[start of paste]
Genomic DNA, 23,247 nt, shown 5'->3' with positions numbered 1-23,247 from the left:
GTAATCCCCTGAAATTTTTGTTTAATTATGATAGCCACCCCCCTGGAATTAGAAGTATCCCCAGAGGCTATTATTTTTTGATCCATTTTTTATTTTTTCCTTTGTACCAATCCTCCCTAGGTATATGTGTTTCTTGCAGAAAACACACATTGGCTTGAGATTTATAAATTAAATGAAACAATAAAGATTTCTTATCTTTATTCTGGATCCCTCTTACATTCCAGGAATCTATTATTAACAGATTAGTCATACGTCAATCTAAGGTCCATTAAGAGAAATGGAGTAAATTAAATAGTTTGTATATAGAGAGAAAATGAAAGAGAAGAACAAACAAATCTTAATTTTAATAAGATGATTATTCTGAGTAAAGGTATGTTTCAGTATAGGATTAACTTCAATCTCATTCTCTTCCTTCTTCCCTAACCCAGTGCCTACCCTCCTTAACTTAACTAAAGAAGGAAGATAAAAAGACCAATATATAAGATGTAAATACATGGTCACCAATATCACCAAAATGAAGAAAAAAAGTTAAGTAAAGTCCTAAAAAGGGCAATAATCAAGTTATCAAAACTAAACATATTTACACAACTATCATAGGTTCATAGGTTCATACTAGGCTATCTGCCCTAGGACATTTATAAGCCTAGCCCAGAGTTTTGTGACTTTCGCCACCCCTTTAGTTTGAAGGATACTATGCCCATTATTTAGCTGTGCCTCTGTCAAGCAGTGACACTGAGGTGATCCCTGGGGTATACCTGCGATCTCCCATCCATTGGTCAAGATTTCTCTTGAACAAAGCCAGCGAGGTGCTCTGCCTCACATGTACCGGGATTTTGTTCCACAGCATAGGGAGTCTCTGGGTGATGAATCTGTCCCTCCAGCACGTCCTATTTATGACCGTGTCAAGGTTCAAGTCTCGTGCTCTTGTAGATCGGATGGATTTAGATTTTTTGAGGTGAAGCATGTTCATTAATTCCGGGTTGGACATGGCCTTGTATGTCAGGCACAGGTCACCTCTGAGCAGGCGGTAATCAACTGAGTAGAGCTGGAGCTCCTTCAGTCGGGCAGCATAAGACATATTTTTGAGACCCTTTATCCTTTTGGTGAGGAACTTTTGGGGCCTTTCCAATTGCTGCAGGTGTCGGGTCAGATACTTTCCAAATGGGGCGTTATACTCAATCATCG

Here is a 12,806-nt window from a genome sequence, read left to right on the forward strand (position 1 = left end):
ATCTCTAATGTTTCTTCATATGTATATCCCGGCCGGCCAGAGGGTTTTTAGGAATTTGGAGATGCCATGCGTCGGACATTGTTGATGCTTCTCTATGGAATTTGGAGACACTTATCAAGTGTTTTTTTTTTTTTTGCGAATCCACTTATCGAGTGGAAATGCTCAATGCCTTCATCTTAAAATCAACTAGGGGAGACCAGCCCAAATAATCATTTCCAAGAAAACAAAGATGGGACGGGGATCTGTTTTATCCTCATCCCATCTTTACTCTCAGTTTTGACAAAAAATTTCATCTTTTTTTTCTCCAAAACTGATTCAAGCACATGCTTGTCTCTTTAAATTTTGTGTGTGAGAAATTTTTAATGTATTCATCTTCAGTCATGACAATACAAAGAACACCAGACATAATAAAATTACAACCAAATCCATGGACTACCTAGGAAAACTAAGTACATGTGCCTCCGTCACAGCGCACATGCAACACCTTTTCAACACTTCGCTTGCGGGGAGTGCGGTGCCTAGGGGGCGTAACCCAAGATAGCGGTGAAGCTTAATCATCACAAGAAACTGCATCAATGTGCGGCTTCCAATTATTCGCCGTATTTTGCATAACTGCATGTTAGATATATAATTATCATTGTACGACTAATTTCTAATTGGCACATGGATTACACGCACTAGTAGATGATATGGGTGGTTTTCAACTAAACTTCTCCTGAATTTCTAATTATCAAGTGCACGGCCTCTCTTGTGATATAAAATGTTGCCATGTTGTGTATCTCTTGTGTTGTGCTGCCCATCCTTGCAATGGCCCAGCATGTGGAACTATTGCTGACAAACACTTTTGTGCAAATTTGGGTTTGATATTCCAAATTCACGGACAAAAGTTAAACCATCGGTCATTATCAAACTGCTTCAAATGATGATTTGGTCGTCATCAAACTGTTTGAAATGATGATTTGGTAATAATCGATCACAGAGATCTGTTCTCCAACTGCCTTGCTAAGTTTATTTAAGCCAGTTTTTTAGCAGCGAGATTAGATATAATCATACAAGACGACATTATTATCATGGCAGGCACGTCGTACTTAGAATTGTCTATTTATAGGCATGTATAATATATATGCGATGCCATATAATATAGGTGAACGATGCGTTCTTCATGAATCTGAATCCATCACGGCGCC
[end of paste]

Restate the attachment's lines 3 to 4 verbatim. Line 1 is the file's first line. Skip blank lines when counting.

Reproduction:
Here is a 12,806-nt window from a genome sequence, read left to right on the forward strand (position 1 = left end):
ATCTCTAATGTTTCTTCATATGTATATCCCGGCCGGCCAGAGGGTTTTTAGGAATTTGGAGATGCCATGCGTCGGACATTGTTGATGCTTCTCTATGGAATTTGGAGACACTTATCAAGTGTTTTTTTTTTTTTTGCGAATCCACTTATCGAGTGGAAATGCTCAATGCCTTCATCTTAAAATCAACTAGGGGAGACCAGCCCAAATAATCATTTCCAAGAAAACAAAGATGGGACGGGGATCTGTTTTATCCTCATCCCATCTTTACTCTCAGTTTTGACAAAAAATTTCATCTTTTTTTTCTCCAAAACTGATTCAAGCACATGCTTGTCTCTTTAAATTTTGTGTGTGAGAAATTTTTAATGTATTCATCTTCAGTCATGACAATACAAAGAACACCAGACATAATAAAATTACAACCAAATCCATGGACTACCTAGGAAAACTAAGTACATGTGCCTCCGTCACAGCGCACATGCAACACCTTTTCAACACTTCGCTTGCGGGGAGTGCGGTGCCTAGGGGGCGTAACCCAAGATAGCGGTGAAGCTTAATCATCACAAGAAACTGCATCAATGTGCGGCTTCCAATTATTCGCCGTATTTTGCATAACTGCATGTTAGATATATAATTATCATTGTACGACTAATTTCTAATTGGCACATGGATTACACGCACTAGTAGATGATATGGGTGGTTTTCAACTAAACTTCTCCTGAATTTCTAATTATCAAGTGCACGGCCTCTCTTGTGATATAAAATGTTGCCATGTTGTGTATCTCTTGTGTTGTGCTGCCCATCCTTGCAATGGCCCAGCATGTGGAACTATTGCTGACAAACACTTTTGTGCAAATTTGGGTTTGATATTCCAAATTCACGGACAAAAGTTAAACCATCGGTCATTATCAAACTGCTTCAAATGATGATTTGGTCGTCATCAAACTGTTTGAAATGATGATTTGGTAATAATCGATCACAGAGATCTGTTCTCCAACTGCCTTGCTAAGTTTATTTAAGCCAGTTTTTTAGCAGCGAGATTAGATATAATCATACAAGACGACATTATTATCATGGCAGGCACGTCGTACTTAGAATTGTCTATTTATAGGCATGTATAATATATATGCGATGCCATATAATATAGGTGAACGATGCGTTCTTCATGAATCTGAATCCATCACGGCGCC